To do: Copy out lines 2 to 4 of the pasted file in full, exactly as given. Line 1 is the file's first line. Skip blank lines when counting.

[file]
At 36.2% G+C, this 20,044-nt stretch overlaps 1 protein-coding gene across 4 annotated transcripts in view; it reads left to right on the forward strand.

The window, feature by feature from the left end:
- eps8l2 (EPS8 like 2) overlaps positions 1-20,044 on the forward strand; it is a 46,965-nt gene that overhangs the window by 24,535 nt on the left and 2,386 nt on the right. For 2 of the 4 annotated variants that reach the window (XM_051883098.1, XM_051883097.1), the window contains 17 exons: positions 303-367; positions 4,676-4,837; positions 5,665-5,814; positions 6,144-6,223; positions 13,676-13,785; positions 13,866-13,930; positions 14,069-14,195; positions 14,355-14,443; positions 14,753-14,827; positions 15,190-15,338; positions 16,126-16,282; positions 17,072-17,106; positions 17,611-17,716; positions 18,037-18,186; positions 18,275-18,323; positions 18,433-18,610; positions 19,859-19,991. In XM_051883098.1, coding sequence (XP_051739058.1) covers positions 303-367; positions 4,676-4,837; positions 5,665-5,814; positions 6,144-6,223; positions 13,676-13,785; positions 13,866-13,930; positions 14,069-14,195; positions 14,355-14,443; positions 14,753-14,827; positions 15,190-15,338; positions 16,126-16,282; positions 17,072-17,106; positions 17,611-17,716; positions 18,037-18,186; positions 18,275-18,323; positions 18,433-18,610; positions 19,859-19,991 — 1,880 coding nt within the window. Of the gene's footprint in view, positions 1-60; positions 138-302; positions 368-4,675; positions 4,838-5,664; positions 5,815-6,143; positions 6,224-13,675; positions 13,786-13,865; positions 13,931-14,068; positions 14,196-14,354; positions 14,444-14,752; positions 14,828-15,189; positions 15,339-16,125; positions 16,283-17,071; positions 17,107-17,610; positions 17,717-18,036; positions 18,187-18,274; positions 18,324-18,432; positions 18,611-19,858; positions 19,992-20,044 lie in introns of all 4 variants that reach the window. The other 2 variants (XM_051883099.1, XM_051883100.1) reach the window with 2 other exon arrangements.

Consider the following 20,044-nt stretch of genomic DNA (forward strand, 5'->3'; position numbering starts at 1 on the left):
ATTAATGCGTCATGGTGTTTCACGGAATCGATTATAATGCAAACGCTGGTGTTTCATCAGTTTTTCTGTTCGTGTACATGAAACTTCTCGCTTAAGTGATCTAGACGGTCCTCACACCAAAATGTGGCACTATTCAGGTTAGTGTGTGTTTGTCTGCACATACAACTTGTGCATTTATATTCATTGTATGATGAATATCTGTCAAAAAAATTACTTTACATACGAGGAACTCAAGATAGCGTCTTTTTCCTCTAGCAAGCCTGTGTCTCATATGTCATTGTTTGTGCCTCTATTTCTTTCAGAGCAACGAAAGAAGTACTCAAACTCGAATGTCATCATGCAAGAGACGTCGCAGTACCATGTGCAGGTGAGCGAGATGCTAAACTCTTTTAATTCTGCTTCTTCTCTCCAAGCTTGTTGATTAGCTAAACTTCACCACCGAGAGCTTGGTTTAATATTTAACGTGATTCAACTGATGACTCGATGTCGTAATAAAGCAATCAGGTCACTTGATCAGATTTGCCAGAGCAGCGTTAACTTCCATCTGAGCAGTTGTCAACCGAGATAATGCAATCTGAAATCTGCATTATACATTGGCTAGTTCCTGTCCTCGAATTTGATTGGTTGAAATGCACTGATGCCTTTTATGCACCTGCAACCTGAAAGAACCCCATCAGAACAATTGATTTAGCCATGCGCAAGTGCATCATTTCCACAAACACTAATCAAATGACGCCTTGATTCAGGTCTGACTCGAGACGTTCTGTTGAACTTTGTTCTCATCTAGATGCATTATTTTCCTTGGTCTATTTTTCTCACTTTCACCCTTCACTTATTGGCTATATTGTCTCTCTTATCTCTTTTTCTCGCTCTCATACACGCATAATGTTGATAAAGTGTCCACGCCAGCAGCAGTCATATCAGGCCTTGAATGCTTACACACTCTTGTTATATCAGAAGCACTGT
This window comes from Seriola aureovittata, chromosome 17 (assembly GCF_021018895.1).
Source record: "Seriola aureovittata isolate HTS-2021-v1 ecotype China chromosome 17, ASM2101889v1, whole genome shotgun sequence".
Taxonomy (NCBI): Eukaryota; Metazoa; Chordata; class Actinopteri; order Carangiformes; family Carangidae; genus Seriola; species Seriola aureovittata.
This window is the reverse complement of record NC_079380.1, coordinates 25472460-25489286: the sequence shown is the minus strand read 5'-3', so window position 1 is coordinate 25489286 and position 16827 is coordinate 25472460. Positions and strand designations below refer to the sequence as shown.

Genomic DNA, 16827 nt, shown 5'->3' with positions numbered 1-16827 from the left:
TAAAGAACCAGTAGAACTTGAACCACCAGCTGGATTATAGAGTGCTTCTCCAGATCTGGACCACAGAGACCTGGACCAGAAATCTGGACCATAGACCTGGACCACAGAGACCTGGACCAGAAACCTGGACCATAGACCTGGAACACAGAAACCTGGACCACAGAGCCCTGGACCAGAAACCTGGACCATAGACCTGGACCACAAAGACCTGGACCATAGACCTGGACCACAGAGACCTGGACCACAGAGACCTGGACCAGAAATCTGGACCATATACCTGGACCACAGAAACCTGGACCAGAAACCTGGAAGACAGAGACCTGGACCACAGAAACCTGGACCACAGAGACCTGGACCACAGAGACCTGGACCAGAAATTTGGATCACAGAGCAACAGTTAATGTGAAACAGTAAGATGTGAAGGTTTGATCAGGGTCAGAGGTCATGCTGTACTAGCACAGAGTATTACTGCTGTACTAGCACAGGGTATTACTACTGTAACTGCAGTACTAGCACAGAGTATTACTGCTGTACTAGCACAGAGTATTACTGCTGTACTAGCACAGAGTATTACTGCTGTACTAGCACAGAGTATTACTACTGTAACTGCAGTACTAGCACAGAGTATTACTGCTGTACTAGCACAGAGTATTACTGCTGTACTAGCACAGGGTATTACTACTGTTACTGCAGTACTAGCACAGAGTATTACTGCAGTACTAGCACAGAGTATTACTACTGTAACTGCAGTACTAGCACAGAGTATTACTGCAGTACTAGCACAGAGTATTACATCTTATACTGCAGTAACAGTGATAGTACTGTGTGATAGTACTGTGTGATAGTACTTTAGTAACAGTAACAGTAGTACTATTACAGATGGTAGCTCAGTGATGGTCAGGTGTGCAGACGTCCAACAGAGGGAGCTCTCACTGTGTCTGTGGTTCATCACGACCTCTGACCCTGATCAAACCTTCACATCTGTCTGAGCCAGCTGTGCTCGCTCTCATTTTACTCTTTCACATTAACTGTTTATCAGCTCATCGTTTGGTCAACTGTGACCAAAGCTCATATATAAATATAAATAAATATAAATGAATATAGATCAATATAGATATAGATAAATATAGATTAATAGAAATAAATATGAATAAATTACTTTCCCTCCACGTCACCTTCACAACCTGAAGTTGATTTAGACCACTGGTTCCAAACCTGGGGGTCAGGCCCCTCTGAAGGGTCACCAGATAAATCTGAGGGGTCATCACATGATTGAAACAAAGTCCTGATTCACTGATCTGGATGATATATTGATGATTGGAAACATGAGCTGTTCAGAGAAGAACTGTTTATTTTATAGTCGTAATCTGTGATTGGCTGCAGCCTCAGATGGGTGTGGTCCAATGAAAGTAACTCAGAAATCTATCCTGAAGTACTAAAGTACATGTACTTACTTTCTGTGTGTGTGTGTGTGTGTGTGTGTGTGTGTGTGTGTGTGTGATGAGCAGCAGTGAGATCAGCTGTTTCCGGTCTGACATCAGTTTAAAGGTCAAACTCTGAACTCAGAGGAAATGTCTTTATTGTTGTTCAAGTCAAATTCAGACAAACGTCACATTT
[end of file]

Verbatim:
The window, feature by feature from the left end:
- eps8l2 (EPS8 like 2) overlaps positions 1-20,044 on the forward strand; it is a 46,965-nt gene that overhangs the window by 24,535 nt on the left and 2,386 nt on the right. For 2 of the 4 annotated variants that reach the window (XM_051883098.1, XM_051883097.1), the window contains 17 exons: positions 303-367; positions 4,676-4,837; positions 5,665-5,814; positions 6,144-6,223; positions 13,676-13,785; positions 13,866-13,930; positions 14,069-14,195; positions 14,355-14,443; positions 14,753-14,827; positions 15,190-15,338; positions 16,126-16,282; positions 17,072-17,106; positions 17,611-17,716; positions 18,037-18,186; positions 18,275-18,323; positions 18,433-18,610; positions 19,859-19,991. In XM_051883098.1, coding sequence (XP_051739058.1) covers positions 303-367; positions 4,676-4,837; positions 5,665-5,814; positions 6,144-6,223; positions 13,676-13,785; positions 13,866-13,930; positions 14,069-14,195; positions 14,355-14,443; positions 14,753-14,827; positions 15,190-15,338; positions 16,126-16,282; positions 17,072-17,106; positions 17,611-17,716; positions 18,037-18,186; positions 18,275-18,323; positions 18,433-18,610; positions 19,859-19,991 — 1,880 coding nt within the window. Of the gene's footprint in view, positions 1-60; positions 138-302; positions 368-4,675; positions 4,838-5,664; positions 5,815-6,143; positions 6,224-13,675; positions 13,786-13,865; positions 13,931-14,068; positions 14,196-14,354; positions 14,444-14,752; positions 14,828-15,189; positions 15,339-16,125; positions 16,283-17,071; positions 17,107-17,610; positions 17,717-18,036; positions 18,187-18,274; positions 18,324-18,432; positions 18,611-19,858; positions 19,992-20,044 lie in introns of all 4 variants that reach the window. The other 2 variants (XM_051883099.1, XM_051883100.1) reach the window with 2 other exon arrangements.

Consider the following 20,044-nt stretch of genomic DNA (forward strand, 5'->3'; position numbering starts at 1 on the left):